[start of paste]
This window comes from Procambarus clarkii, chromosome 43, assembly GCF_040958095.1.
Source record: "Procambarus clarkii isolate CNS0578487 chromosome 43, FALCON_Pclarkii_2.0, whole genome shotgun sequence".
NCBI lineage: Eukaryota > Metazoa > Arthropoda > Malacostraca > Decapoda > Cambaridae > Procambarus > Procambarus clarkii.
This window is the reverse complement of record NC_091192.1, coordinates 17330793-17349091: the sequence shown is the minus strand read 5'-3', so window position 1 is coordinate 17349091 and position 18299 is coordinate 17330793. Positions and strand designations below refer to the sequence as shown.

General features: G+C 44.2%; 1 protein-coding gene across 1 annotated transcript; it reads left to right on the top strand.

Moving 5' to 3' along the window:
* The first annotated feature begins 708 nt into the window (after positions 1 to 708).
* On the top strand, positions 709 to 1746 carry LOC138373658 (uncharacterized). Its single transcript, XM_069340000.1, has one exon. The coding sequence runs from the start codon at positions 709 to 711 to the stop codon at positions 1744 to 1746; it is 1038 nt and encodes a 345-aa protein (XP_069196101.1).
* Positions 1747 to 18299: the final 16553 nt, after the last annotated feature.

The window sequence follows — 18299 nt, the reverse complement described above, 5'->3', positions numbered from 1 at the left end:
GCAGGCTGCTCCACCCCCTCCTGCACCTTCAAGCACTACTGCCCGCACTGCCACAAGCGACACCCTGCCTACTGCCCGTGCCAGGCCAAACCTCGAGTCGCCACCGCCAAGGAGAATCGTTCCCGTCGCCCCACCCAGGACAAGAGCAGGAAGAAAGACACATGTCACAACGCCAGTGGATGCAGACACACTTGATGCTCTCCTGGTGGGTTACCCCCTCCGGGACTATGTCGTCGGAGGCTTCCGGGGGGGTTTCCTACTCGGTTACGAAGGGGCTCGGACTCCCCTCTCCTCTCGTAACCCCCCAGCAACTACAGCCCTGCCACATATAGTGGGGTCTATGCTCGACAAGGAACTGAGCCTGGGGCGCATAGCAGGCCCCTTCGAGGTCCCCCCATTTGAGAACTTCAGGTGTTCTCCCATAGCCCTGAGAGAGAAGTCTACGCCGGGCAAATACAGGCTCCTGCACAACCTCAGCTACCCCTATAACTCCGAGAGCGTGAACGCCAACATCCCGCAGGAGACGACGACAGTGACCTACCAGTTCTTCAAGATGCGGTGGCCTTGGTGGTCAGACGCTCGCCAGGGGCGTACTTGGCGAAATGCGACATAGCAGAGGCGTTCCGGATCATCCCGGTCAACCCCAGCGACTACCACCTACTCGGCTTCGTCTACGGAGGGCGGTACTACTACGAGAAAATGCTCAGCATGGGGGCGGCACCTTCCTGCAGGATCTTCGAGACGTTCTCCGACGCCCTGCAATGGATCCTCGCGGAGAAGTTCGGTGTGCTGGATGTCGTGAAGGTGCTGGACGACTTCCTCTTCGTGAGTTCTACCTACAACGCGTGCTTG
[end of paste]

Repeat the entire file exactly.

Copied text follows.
This window comes from Procambarus clarkii, chromosome 43, assembly GCF_040958095.1.
Source record: "Procambarus clarkii isolate CNS0578487 chromosome 43, FALCON_Pclarkii_2.0, whole genome shotgun sequence".
NCBI lineage: Eukaryota > Metazoa > Arthropoda > Malacostraca > Decapoda > Cambaridae > Procambarus > Procambarus clarkii.
This window is the reverse complement of record NC_091192.1, coordinates 17330793-17349091: the sequence shown is the minus strand read 5'-3', so window position 1 is coordinate 17349091 and position 18299 is coordinate 17330793. Positions and strand designations below refer to the sequence as shown.

General features: G+C 44.2%; 1 protein-coding gene across 1 annotated transcript; it reads left to right on the top strand.

Moving 5' to 3' along the window:
* The first annotated feature begins 708 nt into the window (after positions 1 to 708).
* On the top strand, positions 709 to 1746 carry LOC138373658 (uncharacterized). Its single transcript, XM_069340000.1, has one exon. The coding sequence runs from the start codon at positions 709 to 711 to the stop codon at positions 1744 to 1746; it is 1038 nt and encodes a 345-aa protein (XP_069196101.1).
* Positions 1747 to 18299: the final 16553 nt, after the last annotated feature.

The window sequence follows — 18299 nt, the reverse complement described above, 5'->3', positions numbered from 1 at the left end:
GCAGGCTGCTCCACCCCCTCCTGCACCTTCAAGCACTACTGCCCGCACTGCCACAAGCGACACCCTGCCTACTGCCCGTGCCAGGCCAAACCTCGAGTCGCCACCGCCAAGGAGAATCGTTCCCGTCGCCCCACCCAGGACAAGAGCAGGAAGAAAGACACATGTCACAACGCCAGTGGATGCAGACACACTTGATGCTCTCCTGGTGGGTTACCCCCTCCGGGACTATGTCGTCGGAGGCTTCCGGGGGGGTTTCCTACTCGGTTACGAAGGGGCTCGGACTCCCCTCTCCTCTCGTAACCCCCCAGCAACTACAGCCCTGCCACATATAGTGGGGTCTATGCTCGACAAGGAACTGAGCCTGGGGCGCATAGCAGGCCCCTTCGAGGTCCCCCCATTTGAGAACTTCAGGTGTTCTCCCATAGCCCTGAGAGAGAAGTCTACGCCGGGCAAATACAGGCTCCTGCACAACCTCAGCTACCCCTATAACTCCGAGAGCGTGAACGCCAACATCCCGCAGGAGACGACGACAGTGACCTACCAGTTCTTCAAGATGCGGTGGCCTTGGTGGTCAGACGCTCGCCAGGGGCGTACTTGGCGAAATGCGACATAGCAGAGGCGTTCCGGATCATCCCGGTCAACCCCAGCGACTACCACCTACTCGGCTTCGTCTACGGAGGGCGGTACTACTACGAGAAAATGCTCAGCATGGGGGCGGCACCTTCCTGCAGGATCTTCGAGACGTTCTCCGACGCCCTGCAATGGATCCTCGCGGAGAAGTTCGGTGTGCTGGATGTCGTGAAGGTGCTGGACGACTTCCTCTTCGTGAGTTCTACCTACAACGCGTGCTTG